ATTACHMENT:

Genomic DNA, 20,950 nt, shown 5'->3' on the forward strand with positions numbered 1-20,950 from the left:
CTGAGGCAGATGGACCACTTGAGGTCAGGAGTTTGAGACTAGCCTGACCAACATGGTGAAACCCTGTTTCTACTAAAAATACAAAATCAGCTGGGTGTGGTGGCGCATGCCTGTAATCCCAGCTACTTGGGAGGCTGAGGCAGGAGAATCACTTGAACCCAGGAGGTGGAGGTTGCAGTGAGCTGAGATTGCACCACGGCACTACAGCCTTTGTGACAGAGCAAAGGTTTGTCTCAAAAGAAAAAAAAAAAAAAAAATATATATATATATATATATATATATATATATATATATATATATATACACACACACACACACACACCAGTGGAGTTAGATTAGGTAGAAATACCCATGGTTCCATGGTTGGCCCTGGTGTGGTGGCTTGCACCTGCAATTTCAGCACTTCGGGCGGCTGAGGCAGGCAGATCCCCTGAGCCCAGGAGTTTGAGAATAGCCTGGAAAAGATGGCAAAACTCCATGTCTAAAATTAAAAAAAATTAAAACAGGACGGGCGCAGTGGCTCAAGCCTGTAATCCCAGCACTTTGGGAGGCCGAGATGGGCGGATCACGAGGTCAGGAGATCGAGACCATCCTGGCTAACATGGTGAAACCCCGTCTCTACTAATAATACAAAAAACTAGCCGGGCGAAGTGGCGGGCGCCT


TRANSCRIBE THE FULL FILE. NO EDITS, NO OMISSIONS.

Genomic DNA, 20,950 nt, shown 5'->3' on the forward strand with positions numbered 1-20,950 from the left:
CTGAGGCAGATGGACCACTTGAGGTCAGGAGTTTGAGACTAGCCTGACCAACATGGTGAAACCCTGTTTCTACTAAAAATACAAAATCAGCTGGGTGTGGTGGCGCATGCCTGTAATCCCAGCTACTTGGGAGGCTGAGGCAGGAGAATCACTTGAACCCAGGAGGTGGAGGTTGCAGTGAGCTGAGATTGCACCACGGCACTACAGCCTTTGTGACAGAGCAAAGGTTTGTCTCAAAAGAAAAAAAAAAAAAAAAATATATATATATATATATATATATATATATATATATATATATATATACACACACACACACACACACCAGTGGAGTTAGATTAGGTAGAAATACCCATGGTTCCATGGTTGGCCCTGGTGTGGTGGCTTGCACCTGCAATTTCAGCACTTCGGGCGGCTGAGGCAGGCAGATCCCCTGAGCCCAGGAGTTTGAGAATAGCCTGGAAAAGATGGCAAAACTCCATGTCTAAAATTAAAAAAAATTAAAACAGGACGGGCGCAGTGGCTCAAGCCTGTAATCCCAGCACTTTGGGAGGCCGAGATGGGCGGATCACGAGGTCAGGAGATCGAGACCATCCTGGCTAACATGGTGAAACCCCGTCTCTACTAATAATACAAAAAACTAGCCGGGCGAAGTGGCGGGCGCCT